Our Image We know, from our personal experience, that our self-concept influences the way others view us. For instance, if we view ourselves as capable, friendly people, others are likely to find us approachable and competent. They will seek our opinions and request our assistance. If, on the other hand, ... Letter to the Editor
Letter to the Editor  |   May 01, 2000
Our Image
 
Author Affiliations & Notes
  • Ellen-Marie Silverman
    TSS-The Speech Source, Inc. Milwaukee, WI
  • Contact author: Ellen-Marie Silverman, PhD, 5567 North Diversey Blvd., Milwaukee, WI 53217
    Contact author: Ellen-Marie Silverman, PhD, 5567 North Diversey Blvd., Milwaukee, WI 53217×
Article Information
Professional Issues & Training / Letters to the Editor
Letter to the Editor   |   May 01, 2000
Our Image
American Journal of Speech-Language Pathology, May 2000, Vol. 9, 172-173. doi:10.1044/1058-0360.0902.172
History: Received February 29, 2000 , Accepted March 28, 2000
 
American Journal of Speech-Language Pathology, May 2000, Vol. 9, 172-173. doi:10.1044/1058-0360.0902.172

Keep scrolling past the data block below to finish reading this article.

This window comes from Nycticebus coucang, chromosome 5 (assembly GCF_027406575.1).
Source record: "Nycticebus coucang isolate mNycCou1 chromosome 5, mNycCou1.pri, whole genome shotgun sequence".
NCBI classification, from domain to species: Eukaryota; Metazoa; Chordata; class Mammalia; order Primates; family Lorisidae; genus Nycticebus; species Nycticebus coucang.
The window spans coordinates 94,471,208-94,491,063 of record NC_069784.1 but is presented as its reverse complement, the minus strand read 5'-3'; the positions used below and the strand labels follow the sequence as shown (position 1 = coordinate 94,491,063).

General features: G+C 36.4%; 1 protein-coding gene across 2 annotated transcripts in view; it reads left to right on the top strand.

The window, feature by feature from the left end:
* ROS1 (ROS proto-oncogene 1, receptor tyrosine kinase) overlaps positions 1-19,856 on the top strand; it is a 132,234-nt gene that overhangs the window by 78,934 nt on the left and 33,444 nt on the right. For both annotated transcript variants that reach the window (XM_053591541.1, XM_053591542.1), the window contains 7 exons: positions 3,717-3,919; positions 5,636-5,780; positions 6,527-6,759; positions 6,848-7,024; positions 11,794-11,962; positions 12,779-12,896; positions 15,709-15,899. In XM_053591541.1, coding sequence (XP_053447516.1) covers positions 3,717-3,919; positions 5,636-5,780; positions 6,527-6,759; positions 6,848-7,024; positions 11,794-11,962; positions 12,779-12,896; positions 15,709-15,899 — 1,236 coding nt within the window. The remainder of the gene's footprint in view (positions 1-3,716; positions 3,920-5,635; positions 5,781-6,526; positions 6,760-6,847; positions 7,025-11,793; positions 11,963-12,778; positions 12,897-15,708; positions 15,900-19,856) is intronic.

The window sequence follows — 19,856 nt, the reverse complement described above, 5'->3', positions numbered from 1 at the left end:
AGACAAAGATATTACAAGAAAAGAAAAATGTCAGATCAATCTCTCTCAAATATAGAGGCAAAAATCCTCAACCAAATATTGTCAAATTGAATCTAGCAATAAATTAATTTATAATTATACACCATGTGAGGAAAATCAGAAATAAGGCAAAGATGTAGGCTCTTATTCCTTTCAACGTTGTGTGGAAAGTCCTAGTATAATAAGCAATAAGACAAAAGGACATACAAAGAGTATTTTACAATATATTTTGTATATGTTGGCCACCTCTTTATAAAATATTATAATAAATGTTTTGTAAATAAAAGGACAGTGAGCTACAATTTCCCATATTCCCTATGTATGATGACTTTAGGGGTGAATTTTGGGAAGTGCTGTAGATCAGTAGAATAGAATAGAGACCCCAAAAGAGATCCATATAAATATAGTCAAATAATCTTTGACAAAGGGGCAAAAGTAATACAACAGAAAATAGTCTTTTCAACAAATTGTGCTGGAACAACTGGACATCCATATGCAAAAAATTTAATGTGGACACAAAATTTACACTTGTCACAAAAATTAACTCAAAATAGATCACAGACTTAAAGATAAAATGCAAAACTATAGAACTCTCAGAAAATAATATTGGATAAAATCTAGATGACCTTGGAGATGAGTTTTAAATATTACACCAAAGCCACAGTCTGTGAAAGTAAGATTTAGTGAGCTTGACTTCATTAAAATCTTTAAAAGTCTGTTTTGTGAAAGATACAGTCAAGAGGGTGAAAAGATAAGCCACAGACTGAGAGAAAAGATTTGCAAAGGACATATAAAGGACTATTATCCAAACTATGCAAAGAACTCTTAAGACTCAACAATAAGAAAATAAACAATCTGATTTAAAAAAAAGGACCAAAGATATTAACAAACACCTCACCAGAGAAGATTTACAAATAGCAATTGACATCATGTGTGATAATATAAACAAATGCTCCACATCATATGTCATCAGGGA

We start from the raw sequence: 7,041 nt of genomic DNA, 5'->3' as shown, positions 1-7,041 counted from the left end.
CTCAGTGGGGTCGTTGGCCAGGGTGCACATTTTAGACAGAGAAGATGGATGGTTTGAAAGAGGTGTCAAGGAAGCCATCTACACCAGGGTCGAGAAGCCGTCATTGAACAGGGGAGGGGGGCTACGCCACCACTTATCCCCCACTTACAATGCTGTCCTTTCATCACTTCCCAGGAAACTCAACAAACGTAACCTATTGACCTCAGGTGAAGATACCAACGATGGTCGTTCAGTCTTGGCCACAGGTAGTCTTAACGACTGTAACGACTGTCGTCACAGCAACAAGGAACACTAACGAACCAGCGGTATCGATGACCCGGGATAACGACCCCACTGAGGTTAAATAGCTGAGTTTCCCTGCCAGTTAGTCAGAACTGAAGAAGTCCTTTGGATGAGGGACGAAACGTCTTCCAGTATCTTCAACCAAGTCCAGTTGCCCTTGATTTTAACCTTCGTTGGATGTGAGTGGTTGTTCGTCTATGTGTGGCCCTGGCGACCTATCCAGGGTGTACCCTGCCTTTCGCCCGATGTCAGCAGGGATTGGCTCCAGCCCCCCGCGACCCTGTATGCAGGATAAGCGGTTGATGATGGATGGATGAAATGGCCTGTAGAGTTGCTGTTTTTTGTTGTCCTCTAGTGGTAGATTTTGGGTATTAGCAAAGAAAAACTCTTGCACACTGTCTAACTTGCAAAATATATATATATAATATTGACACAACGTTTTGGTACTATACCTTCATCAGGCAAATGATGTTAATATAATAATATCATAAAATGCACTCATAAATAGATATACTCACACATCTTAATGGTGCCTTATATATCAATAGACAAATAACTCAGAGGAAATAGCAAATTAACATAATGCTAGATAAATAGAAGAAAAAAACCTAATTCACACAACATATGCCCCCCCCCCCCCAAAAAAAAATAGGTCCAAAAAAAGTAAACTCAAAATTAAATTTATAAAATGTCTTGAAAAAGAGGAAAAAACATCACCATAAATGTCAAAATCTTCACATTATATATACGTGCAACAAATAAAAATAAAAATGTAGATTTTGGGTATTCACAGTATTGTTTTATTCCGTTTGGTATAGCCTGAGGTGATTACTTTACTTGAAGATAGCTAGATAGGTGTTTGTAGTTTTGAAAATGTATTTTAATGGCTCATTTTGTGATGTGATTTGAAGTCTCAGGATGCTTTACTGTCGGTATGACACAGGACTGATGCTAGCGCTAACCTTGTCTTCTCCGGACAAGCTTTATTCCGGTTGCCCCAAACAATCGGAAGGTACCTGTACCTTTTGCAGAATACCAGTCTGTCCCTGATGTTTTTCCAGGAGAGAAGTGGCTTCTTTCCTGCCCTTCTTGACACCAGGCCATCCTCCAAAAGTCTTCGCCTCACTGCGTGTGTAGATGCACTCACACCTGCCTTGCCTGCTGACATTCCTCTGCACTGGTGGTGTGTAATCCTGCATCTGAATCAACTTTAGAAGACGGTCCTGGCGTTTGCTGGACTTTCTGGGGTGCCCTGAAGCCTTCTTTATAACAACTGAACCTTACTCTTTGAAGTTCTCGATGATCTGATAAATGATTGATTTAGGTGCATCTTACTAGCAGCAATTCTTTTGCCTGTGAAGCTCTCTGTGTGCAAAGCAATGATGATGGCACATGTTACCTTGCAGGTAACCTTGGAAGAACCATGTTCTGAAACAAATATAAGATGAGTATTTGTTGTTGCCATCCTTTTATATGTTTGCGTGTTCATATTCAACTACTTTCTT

History: Received February 29, 2000; Accepted March 28, 2000
We know, from our personal experience, that our self-concept influences the way others view us. For instance, if we view ourselves as capable, friendly people, others are likely to find us approachable and competent. They will seek our opinions and request our assistance. If, on the other hand, we view ourselves as inadequate and avoid contact with others whenever and however possible, it would not be surprising to find others shun or, at least, ignore us. When we experience encounters that leave us feeling saddened and angry because we feel misunderstood, we eventually recognize our own contribution to the unpleasant outcome. We learn that if we wish a more positive response, we need to present ourselves as we wish to be perceived. Of course, how we are viewed as we practice our profession is an extension of this truism.
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